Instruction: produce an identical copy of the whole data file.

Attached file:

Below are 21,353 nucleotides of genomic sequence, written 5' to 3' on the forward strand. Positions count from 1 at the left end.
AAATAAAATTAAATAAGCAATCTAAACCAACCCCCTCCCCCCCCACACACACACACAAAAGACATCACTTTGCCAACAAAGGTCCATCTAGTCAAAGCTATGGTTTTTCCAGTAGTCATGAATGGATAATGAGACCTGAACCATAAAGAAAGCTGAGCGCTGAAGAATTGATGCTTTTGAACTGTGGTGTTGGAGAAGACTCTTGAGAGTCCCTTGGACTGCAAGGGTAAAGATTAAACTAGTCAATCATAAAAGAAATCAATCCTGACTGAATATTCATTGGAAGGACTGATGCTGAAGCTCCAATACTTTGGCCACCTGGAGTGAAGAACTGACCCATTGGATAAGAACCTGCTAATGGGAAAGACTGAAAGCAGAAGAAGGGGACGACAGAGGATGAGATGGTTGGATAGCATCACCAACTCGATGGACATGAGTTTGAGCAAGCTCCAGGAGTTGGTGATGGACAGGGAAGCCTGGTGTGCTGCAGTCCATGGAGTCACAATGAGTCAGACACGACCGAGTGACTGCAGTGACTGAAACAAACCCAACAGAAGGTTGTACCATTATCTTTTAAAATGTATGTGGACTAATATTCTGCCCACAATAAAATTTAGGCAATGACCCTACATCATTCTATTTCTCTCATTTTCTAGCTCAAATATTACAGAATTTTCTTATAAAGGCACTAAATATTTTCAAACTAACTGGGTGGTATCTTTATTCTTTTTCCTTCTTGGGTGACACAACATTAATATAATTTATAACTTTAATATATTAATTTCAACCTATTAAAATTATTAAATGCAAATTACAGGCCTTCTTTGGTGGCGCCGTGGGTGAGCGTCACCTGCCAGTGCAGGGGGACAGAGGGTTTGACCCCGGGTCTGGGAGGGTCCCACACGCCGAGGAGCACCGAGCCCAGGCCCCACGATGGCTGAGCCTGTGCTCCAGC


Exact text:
Below are 21,353 nucleotides of genomic sequence, written 5' to 3' on the forward strand. Positions count from 1 at the left end.
AAATAAAATTAAATAAGCAATCTAAACCAACCCCCTCCCCCCCCACACACACACACAAAAGACATCACTTTGCCAACAAAGGTCCATCTAGTCAAAGCTATGGTTTTTCCAGTAGTCATGAATGGATAATGAGACCTGAACCATAAAGAAAGCTGAGCGCTGAAGAATTGATGCTTTTGAACTGTGGTGTTGGAGAAGACTCTTGAGAGTCCCTTGGACTGCAAGGGTAAAGATTAAACTAGTCAATCATAAAAGAAATCAATCCTGACTGAATATTCATTGGAAGGACTGATGCTGAAGCTCCAATACTTTGGCCACCTGGAGTGAAGAACTGACCCATTGGATAAGAACCTGCTAATGGGAAAGACTGAAAGCAGAAGAAGGGGACGACAGAGGATGAGATGGTTGGATAGCATCACCAACTCGATGGACATGAGTTTGAGCAAGCTCCAGGAGTTGGTGATGGACAGGGAAGCCTGGTGTGCTGCAGTCCATGGAGTCACAATGAGTCAGACACGACCGAGTGACTGCAGTGACTGAAACAAACCCAACAGAAGGTTGTACCATTATCTTTTAAAATGTATGTGGACTAATATTCTGCCCACAATAAAATTTAGGCAATGACCCTACATCATTCTATTTCTCTCATTTTCTAGCTCAAATATTACAGAATTTTCTTATAAAGGCACTAAATATTTTCAAACTAACTGGGTGGTATCTTTATTCTTTTTCCTTCTTGGGTGACACAACATTAATATAATTTATAACTTTAATATATTAATTTCAACCTATTAAAATTATTAAATGCAAATTACAGGCCTTCTTTGGTGGCGCCGTGGGTGAGCGTCACCTGCCAGTGCAGGGGGACAGAGGGTTTGACCCCGGGTCTGGGAGGGTCCCACACGCCGAGGAGCACCGAGCCCAGGCCCCACGATGGCTGAGCCTGTGCTCCAGC